The Will of Sir Thomas Lovell, K.G.

Sir Thomas Lovell came from a minor aristocratic family in Norfolk, and trained as a lawyer at Lincoln's Inn from 1454 to (probably) 1457.[1]

He returned to the Inn and was initially elected to its governing council in 1468, and in subsequent years held various senior offices, including treasurer, until he reached the Inn's most senior position of governer in 1475.[2]

Lovell was a staunch Lancastrian and like many of his peers had been disinherited under the reign of Richard III. When Henry VII came to the throne, one of his first moves was to restore the lands and titles of his followers, at the same time looking to reward his most reliable supporters with positions in his new government.

Lovell's loyalty and his experience at Lincoln's Inn evidently appealed to the king, and in the years following 1485 he was given a number of high status positions, the most significant of which being a lifetime appointment as Chancellor of the Exchequer.

Lovell quickly became one of the most influential figures in Henry's court. In 1487 he was knighted at the Battle of Stoke and was awarded the Order of The Garter some time around 1500. His new position required a headquarters close to the king, and crucially a place to project his new influence. The site of Elsyng, just to the north of Enfield, fit the bill well, being an easy day's ride north of London and its location next to the hunting forest of the Royal Chase made it the perfect place to entertain the court.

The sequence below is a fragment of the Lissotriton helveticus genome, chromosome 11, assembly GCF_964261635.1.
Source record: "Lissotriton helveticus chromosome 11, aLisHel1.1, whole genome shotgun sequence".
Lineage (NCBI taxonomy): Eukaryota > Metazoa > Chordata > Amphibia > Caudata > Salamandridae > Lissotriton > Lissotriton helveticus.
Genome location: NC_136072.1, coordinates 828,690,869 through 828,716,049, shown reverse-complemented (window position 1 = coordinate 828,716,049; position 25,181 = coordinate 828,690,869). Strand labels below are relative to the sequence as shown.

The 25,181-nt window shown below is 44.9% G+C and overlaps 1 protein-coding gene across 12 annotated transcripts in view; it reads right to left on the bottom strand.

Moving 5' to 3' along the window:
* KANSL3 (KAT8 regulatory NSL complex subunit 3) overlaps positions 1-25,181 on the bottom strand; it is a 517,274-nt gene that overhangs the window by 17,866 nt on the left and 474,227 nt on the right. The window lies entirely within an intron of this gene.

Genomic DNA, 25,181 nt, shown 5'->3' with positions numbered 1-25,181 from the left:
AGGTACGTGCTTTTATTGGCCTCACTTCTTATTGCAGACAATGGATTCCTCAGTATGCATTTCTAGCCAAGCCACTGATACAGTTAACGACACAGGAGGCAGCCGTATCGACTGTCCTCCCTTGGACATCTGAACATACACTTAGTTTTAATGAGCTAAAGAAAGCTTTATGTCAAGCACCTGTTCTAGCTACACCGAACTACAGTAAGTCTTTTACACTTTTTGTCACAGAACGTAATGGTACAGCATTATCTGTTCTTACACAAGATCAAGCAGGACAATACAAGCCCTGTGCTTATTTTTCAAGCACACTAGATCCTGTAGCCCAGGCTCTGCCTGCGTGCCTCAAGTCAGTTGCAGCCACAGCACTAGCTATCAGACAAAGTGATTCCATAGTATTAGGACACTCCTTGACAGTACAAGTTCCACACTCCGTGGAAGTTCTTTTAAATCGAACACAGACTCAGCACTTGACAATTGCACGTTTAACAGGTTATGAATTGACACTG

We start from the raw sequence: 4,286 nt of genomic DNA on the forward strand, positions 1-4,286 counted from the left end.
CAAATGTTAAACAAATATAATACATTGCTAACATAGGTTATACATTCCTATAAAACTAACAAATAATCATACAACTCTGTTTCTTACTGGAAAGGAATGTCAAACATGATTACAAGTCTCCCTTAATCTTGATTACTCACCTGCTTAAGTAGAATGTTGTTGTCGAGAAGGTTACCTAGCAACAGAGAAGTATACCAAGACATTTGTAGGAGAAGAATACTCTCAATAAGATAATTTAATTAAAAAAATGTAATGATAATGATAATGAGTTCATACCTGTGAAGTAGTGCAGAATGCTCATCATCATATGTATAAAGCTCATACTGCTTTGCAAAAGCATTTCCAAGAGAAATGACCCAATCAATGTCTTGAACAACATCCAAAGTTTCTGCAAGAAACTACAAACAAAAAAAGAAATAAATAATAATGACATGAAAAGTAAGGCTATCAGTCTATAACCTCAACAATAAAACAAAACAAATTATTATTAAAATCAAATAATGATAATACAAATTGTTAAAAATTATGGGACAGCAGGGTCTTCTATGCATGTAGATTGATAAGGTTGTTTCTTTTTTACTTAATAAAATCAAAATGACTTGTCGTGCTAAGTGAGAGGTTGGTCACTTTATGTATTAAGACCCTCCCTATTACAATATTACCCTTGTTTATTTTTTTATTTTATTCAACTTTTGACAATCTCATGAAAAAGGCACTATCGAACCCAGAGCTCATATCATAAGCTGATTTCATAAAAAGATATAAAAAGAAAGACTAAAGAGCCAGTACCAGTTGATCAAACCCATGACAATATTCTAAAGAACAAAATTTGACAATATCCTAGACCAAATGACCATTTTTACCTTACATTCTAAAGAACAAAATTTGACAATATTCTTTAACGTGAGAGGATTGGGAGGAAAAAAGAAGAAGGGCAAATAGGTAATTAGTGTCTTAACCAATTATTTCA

Lovell gained control of Elsyng in 1487, the details of which have been the subject of much discussion. At the time the estate belonged to Edmund, Lord Roos who had himself been disinherited under the Yorkist regime and restored by Henry VII. In 1487 Lovell, at the time Speaker of the House of Commons, presented a bill that declared Edmund "not of sufficient disscrecion to guyde hymseif and his lyvehode, nor able to serve his highness after his duetie".[3]

Whether Edmund's problems were physical or financial is not clear - the text of the bill appears deliberately vague - but the result was that his properties were passed on to his sister Isabell, who Lovell just happened to have recently married.

Lovell is consquently credited with turning Elsyng into a full fledged courtier's palace, which became his principal residence until his death in 1524, upon which it reverted to his (by then deceased) wife's heirs.

The following is a transcription of the Prerogative Court of Canterbury copy of Lovell's will (with modernised spelling), dated 1522, from the National Archives (ref PROB/11/2/3).

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